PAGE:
This story was corrected on April 26, 2013. An explanation follows the story.
Moments before he hoisted a shovelful of dirt around the newly planted yellowwood tree outside the Bethesda Library on Friday, County Executive Isiah Leggett described his tree canopy bill as balanced and fair.
The tree planting, organized by the nonprofit group Conservation Montgomery, took place on Arbor Day, but was also was meant to publicize Leggett’s Tree Canopy Conservation bill (35-12), which a county council committee will take up on June 24.
The bill aims to save and expand the county’s tree canopy by minimizing the loss of trees during development, especially in smaller projects and private lots. Homeowners or builders who were constructing a new home, adding more than 5,000 square feet to an existing home or excavating 100 cubic yards, or anyone else who has to get a sediment control permit, would be required to pay into a fund for tree canopy conservation.
The proposed fees are on a sliding scale from 25 cents per square foot up to $1.35 per square foot of canopy lost, according to the bill.
Agricultural lands would be exempt from the law and Pepco and other utility companies would not be subject to the new fees.
Initially, when the bill was first discussed, some builders objected to it. In a letter to the council committee, Clark Wagner of Pleasants Development wrote, “The bill is in essence just a tax on builders and home owners.”
Legget said the county has made a lot of progress and the bill is well-balanced.
“There are still some questions,” he said, but he attributed opposition to misleading information and “orchestrated confusion.”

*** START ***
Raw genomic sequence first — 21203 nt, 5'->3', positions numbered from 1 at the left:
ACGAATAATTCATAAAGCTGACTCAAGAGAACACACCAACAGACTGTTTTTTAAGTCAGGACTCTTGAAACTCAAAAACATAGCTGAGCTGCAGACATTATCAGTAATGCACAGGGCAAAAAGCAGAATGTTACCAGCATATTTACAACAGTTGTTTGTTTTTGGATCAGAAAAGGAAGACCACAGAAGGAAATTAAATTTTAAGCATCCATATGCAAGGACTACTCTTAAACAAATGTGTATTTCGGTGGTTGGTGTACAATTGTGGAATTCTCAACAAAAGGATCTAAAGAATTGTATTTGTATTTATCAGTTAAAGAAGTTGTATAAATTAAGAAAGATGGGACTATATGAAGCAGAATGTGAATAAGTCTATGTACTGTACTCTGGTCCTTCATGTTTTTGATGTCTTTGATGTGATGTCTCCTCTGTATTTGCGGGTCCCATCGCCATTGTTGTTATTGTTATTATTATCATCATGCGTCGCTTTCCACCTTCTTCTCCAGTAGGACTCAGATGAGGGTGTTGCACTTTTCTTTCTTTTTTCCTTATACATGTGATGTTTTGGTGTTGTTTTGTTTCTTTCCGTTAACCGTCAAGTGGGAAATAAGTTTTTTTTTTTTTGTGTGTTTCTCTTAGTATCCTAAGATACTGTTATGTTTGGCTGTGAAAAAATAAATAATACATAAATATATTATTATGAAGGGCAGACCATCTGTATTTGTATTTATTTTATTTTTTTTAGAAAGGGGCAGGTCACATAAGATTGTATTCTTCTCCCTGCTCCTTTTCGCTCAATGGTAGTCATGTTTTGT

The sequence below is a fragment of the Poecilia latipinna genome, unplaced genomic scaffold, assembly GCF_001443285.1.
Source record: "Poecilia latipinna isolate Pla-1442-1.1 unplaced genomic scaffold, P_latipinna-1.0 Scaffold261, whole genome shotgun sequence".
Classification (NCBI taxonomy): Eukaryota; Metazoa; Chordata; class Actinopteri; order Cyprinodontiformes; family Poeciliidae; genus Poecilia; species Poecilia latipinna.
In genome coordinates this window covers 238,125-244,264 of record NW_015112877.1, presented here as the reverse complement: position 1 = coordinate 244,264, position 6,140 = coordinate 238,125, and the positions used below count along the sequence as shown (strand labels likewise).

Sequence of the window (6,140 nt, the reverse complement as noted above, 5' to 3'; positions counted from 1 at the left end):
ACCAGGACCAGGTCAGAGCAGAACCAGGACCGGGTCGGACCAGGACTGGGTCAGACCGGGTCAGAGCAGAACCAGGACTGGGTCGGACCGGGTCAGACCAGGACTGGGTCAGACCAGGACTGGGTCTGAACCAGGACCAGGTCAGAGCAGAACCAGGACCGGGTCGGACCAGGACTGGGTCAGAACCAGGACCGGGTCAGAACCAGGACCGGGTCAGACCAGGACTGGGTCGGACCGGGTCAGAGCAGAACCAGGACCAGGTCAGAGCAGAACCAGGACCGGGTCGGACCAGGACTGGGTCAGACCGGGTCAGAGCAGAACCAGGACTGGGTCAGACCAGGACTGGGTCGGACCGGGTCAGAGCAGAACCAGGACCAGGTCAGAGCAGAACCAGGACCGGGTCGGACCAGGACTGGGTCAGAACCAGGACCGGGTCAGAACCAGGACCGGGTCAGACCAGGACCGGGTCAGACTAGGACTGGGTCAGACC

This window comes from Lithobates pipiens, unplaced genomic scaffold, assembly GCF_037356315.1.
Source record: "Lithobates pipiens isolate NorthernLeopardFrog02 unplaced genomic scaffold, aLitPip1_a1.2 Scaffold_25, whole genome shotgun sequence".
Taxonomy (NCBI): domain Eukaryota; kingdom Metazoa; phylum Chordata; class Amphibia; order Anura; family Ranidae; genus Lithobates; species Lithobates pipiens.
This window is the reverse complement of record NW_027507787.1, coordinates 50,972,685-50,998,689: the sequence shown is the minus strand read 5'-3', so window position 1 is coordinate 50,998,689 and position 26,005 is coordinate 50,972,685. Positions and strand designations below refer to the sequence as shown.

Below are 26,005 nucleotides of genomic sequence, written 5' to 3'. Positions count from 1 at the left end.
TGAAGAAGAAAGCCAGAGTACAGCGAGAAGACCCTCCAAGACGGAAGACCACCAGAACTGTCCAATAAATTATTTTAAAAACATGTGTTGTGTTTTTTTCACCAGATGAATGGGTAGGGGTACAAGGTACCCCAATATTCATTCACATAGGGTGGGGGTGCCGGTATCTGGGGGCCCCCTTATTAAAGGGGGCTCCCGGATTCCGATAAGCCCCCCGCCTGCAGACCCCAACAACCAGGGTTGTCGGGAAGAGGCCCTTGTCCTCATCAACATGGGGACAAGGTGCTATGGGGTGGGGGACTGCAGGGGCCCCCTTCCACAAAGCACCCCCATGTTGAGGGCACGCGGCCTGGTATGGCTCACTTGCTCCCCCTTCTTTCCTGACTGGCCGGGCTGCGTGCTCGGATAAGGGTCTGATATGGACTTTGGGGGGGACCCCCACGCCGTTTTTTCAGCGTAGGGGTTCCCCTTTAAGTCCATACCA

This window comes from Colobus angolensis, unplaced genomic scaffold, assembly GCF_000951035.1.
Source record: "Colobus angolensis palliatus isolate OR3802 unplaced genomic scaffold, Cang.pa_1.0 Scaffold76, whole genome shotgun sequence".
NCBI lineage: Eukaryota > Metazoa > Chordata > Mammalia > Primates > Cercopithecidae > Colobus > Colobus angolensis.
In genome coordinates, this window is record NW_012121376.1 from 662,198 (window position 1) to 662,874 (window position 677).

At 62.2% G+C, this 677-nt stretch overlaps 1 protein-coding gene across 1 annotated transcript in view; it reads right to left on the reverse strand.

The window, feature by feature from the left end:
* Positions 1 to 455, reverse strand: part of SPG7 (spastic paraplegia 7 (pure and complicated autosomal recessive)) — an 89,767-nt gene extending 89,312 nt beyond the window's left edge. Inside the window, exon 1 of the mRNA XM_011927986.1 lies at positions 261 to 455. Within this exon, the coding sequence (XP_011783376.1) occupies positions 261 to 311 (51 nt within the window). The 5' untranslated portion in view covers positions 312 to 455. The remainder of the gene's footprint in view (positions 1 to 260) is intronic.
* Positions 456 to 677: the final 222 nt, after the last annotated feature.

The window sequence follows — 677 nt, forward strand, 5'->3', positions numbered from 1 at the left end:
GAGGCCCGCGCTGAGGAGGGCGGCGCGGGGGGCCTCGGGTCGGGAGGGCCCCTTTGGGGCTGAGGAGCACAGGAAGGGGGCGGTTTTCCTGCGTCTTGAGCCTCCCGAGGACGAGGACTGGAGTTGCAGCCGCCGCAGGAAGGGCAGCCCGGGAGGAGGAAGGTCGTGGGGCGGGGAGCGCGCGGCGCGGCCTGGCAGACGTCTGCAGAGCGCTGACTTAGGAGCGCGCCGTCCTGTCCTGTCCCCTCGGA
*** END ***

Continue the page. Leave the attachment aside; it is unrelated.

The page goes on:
Underneath a canopy of Northern red oaks, maples and crabapples, Leggett spoke about the important role trees play in cleaning air, ground water and providing shade in the summer.
“Montgomery County has lost a lot of trees,” Leggett said, adding that the county’s urban tree canopy was in danger from new development and the “mansionization” of old neighborhoods. “You simply cannot easily replace those trees that are lost.”
He urged the crowd, of about 20 local residents, to contact members of the county council.
“We do not want to wake up one day without trees,” Leggett said.
Around the corner of the library from where the yellowwood was planted, the nonprofit group also planted a white flowering dogwood. Each tree installed cost $200 to $300, said Laura Miller, an arborist for the county,
Caren Madsen, chair of Conservation Montgomery, said she thought the bill had a good chance of becoming law. She was counting on active and vocal residents to put pressure on the council.
“Trees are important to people in this county,” she said, adding that 2014 was an election year in Montgomery County. “People will remember who voted for and against it.”
An earlier version of this story had an incorrect year for the next Montgomery County election.